Implication: High-ability learners are ready to access the high school mathematics and science curriculum earlier than other students. Thus the high school mathematics and science sequence should be offered to them beginning in middle school. Characteristic: High-ability students pick up informally much of the content knowledge taught in school, and as a result, that knowledge tends to be idiosyncratic and not necessarily organized around the central concepts of the discipline. Implication: Assessment of what the learner has already mastered through diagnostic testing is critical.
Instruction needs to build on what is already known and on previous experiences, filling in the gaps and correct-. The information in this section is drawn from research on gifted and talented learners see, for example, Association of the Gifted and Talented, ; Berger, ; Boyce et al. It also must help the student organize his or her knowledge around the central ideas of the discipline. A full course in a content area often is not needed; either it could be skipped, with gaps being filled in as needed, or the curriculum compacted.
Characteristic: High-ability learners learn at a more rapid rate than other students and can engage in simultaneous rather than only linear processing of ideas in their talent domain. Implication: The pace at which the curriculum is offered must be adjusted for these learners. The curriculum also must be at a more complex level, making interdisciplinary connections whenever possible. That is, the curriculum should allow for faster pacing of well-organized, compressed, and appropriate learning experiences that are, in the end, enriching and accelerative.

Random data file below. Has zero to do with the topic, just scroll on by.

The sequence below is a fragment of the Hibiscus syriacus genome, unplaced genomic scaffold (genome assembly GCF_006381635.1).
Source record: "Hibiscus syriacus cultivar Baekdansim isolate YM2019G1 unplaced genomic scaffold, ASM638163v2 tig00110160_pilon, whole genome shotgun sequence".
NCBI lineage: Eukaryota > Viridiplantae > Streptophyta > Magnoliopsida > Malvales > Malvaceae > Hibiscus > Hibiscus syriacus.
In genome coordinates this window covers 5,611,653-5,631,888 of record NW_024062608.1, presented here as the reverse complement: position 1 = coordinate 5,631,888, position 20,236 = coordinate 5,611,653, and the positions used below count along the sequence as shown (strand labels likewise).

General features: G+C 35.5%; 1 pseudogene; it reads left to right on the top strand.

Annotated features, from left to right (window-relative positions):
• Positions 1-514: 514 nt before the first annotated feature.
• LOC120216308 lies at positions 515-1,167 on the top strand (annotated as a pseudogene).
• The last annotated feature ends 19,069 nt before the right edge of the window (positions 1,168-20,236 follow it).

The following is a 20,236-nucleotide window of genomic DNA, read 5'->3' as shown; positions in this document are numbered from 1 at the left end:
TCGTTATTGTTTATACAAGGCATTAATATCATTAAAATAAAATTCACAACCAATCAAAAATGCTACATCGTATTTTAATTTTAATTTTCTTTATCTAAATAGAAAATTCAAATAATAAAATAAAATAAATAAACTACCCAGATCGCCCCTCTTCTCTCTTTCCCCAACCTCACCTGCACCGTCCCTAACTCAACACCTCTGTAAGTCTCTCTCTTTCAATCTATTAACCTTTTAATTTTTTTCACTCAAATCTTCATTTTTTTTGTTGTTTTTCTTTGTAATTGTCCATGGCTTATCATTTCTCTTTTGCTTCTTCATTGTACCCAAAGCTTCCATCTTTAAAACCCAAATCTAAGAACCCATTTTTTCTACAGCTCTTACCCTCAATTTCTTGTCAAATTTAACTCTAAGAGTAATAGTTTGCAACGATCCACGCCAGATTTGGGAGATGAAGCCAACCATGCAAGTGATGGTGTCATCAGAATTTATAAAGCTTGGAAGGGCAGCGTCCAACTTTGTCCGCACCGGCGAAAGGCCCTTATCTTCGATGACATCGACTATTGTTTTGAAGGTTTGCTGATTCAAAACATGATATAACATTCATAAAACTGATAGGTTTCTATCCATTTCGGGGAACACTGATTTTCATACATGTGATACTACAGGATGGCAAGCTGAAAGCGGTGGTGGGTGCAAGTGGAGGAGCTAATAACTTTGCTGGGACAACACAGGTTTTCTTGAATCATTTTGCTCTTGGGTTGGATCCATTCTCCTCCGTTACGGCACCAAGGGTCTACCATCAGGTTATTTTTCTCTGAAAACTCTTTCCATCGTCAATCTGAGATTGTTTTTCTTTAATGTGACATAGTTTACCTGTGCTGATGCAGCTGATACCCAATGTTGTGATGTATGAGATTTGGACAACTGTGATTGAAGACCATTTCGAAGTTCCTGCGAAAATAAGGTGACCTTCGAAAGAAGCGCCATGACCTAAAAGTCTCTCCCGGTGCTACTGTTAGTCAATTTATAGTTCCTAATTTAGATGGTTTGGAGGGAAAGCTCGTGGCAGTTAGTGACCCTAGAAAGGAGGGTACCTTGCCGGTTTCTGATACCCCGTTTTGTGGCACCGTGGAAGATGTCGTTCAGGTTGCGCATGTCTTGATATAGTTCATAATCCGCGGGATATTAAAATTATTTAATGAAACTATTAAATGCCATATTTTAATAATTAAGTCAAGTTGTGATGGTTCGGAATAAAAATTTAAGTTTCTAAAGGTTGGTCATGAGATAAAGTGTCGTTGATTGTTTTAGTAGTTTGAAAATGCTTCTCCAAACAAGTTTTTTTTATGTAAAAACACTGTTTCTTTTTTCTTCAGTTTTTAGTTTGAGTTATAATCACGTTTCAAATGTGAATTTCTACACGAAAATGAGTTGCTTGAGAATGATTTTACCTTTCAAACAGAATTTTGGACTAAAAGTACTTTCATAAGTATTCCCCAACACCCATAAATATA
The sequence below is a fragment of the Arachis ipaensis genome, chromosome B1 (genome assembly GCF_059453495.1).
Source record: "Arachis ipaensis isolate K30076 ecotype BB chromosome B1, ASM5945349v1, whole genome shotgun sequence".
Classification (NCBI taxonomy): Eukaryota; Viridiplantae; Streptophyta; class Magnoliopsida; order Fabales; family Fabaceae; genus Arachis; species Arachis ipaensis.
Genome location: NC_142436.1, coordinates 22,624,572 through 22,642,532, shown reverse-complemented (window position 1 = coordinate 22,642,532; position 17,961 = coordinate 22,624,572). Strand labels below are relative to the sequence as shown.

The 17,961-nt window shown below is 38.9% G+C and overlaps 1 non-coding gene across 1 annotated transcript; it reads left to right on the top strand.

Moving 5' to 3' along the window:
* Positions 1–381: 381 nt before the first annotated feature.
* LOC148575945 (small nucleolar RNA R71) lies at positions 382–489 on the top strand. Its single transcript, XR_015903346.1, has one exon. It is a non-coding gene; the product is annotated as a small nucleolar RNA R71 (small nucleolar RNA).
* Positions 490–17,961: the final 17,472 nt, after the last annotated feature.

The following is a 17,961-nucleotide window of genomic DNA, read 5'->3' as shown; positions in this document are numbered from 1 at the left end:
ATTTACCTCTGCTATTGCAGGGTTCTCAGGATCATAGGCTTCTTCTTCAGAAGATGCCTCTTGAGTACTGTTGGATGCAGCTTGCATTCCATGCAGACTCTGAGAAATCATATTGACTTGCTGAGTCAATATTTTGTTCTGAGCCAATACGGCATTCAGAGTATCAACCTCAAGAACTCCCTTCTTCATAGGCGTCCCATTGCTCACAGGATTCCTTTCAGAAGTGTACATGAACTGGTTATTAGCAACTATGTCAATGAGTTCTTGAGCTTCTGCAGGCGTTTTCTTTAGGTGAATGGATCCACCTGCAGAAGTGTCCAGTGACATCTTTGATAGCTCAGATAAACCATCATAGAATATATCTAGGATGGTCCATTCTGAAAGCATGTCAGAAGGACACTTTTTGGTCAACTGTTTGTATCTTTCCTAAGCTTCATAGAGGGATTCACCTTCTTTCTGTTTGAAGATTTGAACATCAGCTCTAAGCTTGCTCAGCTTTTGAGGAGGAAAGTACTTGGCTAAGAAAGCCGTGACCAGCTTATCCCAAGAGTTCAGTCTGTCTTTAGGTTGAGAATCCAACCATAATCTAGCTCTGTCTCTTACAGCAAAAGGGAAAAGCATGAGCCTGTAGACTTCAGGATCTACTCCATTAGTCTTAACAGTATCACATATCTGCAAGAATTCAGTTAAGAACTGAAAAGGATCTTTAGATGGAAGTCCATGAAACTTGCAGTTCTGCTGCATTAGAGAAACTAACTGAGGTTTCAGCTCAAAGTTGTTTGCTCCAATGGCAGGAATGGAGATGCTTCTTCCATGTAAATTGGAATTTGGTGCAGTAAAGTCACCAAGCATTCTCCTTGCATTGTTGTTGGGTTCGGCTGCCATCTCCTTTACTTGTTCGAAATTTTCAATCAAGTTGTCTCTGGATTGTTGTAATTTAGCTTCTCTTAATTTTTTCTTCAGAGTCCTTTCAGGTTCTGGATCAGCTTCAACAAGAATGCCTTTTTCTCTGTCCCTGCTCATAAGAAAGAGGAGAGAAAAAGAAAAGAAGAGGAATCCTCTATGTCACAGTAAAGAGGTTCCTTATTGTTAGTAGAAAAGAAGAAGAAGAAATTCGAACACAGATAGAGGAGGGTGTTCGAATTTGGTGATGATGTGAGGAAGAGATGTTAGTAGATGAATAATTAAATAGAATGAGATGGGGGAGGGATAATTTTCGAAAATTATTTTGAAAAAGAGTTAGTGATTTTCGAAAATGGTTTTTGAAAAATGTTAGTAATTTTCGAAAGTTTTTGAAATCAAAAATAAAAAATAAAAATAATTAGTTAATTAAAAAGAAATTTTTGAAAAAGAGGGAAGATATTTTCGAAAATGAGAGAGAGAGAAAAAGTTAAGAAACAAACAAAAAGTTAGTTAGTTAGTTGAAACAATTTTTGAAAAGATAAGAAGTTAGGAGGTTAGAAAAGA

Characteristic: Many high-ability students will have mastered the content of high school mathematics and science courses before formally taking the courses, either on their own, through special programs, or through Web-based courses. Implication: Opportunities for testing out of prerequisites should be provided. Many high-ability students could be placed directly in an AP science course, skipping the typical high school—level prerequisite, or begin the IB program earlier than is typical. Characteristic: High-ability students often can solve problems by alternative means and not know the underlying concept being tapped by a test item e.
ISBN 13: 9780803976146
Implication: Assessments should not be solely in multiple-choice format; students must be able to show their work in arriving at a solution. Characteristic: The motivation of high-ability students to achieve often becomes diminished because of boredom in school, resulting in underachievement. Growth in. Characteristic: The capacity for learning of high-ability students is underestimated and thus becomes underdeveloped, especially if learning criteria lack sufficient challenge, and curriculum is not adequately knowledge rich and rigorous.
Implication: Curriculum must be targeted at developing especially deep and well-organized knowledge structures that with time will begin to approximate those of experts. Doing so will foster cognitive development, higher-level thinking skills, and creativity.